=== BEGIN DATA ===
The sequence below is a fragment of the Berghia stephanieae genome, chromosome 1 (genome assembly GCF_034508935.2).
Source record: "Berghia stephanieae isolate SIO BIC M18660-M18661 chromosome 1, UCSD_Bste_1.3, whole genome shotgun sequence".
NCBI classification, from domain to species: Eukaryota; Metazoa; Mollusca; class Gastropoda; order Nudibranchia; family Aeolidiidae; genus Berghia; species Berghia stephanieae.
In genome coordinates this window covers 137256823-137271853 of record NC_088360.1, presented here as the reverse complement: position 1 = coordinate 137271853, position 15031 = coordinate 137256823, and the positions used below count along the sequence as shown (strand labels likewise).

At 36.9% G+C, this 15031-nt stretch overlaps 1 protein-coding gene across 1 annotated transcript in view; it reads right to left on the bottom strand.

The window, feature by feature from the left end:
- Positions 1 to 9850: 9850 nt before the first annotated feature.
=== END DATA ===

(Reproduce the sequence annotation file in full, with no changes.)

The sequence below is a fragment of the Berghia stephanieae genome, chromosome 1 (genome assembly GCF_034508935.2).
Source record: "Berghia stephanieae isolate SIO BIC M18660-M18661 chromosome 1, UCSD_Bste_1.3, whole genome shotgun sequence".
NCBI classification, from domain to species: Eukaryota; Metazoa; Mollusca; class Gastropoda; order Nudibranchia; family Aeolidiidae; genus Berghia; species Berghia stephanieae.
In genome coordinates this window covers 137256823-137271853 of record NC_088360.1, presented here as the reverse complement: position 1 = coordinate 137271853, position 15031 = coordinate 137256823, and the positions used below count along the sequence as shown (strand labels likewise).

At 36.9% G+C, this 15031-nt stretch overlaps 1 protein-coding gene across 1 annotated transcript in view; it reads right to left on the bottom strand.

The window, feature by feature from the left end:
- Positions 1 to 9850: 9850 nt before the first annotated feature.